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A new reader poll from The Advocate on what type of advertising best reaches the gay and lesbian consumer found that 54% wanted ads "that address gay and lesbian themes."

Of 5,000 phone and Internet responses, another 33% chose, "It depends on how gay content is handled in the ad" and 13% said "Concentrate on the product, not the consumer."

"Based on focus group research we've been involved with, I'm not surprised by the results," said Howard Buford, president of Prime Access, a New York marketing agency that targets both African-Americans and gays and lesbians for AT&T Corp., American Express Co. and others.


A trickle of marketers-mostly those who've had lengthy experience in the market -have started to explore gay-specific creative, including Virgin Atlantic Airways, Miller Brewing Co.'s Miller Lite, Anheuser-Busch's Bud Light and Hiram Walker & Sons' Tuaca liqueur.

"You get a much better return on your advertising dollar" with gay-specific creative, said Dave Mulryan, president of Mulryan/Nash, New York, an ad agency that specializes in the gay and lesbian market. Still, "there is a cost issue associated with every niche market."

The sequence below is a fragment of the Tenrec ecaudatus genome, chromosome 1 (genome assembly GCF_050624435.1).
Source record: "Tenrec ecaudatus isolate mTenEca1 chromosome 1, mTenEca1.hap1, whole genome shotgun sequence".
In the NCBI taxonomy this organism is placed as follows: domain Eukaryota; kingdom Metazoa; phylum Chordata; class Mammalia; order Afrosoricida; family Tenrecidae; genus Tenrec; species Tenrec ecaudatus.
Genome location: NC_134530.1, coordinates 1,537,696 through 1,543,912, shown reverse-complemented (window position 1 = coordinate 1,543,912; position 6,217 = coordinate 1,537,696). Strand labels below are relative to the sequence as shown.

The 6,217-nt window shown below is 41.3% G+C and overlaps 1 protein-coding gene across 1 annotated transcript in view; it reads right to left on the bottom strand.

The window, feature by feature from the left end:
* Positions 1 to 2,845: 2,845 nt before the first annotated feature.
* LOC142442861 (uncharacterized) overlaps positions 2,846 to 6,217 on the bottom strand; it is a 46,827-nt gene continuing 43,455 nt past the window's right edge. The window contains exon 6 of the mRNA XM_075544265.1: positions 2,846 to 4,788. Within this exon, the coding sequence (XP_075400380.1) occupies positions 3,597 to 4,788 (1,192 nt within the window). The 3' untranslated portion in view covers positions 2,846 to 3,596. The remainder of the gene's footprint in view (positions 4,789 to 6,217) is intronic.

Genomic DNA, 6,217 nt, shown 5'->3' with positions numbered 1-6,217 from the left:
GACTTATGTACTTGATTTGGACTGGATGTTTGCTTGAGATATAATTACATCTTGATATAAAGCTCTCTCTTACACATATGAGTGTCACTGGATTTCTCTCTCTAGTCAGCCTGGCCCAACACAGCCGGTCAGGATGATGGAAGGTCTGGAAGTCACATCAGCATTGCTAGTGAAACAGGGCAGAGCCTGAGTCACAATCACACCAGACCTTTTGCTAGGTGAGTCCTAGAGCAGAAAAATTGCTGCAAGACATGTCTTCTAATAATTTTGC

He said that for some global marketers, efficiencies could be found in exporting gay ads overseas to England and Australia.


A few advertisers moved into the gay and lesbian market with specific creative from the start, including Subaru of America and American Express.

AmEx is running a general-market campaign in gay magazines.

Some advertisers consult the gay publications for appropriateness of creative approaches before moving ahead with campaigns, but media say there isn't a clear direction to take.

"It depends on the brand and what you're trying to accomplish," said Joe Landry, Advocate advertising director. "Some marketers should concentrate more on the product." In the case of the American Express green card, "do you really need to have gay-specific creative?"


Harry Taylor, publisher of Out, said gay-specific creative "on the one hand shows an incredible commitment to the gay and lesbian consumer" but cites his magazine's readership as younger than The Advocate's and "for them, what's important is just putting the [product] in the medium."

Virgin Atlantic, after much discussion, launched subtle gay-specific ads in October 1995.

"We had long conversations about it-it's a fine line," said Taylor Tait, senior VP-general manager of Culver Moriarty Glavin, New York, Virgin's agency.

"The question Madison Avenue has to ask itself is, `What is it that the consumer identifies with in advertising?"' said Mr. Mulryan. "For gay people, it is to see themselves, which is still unusual at this stage of the game."

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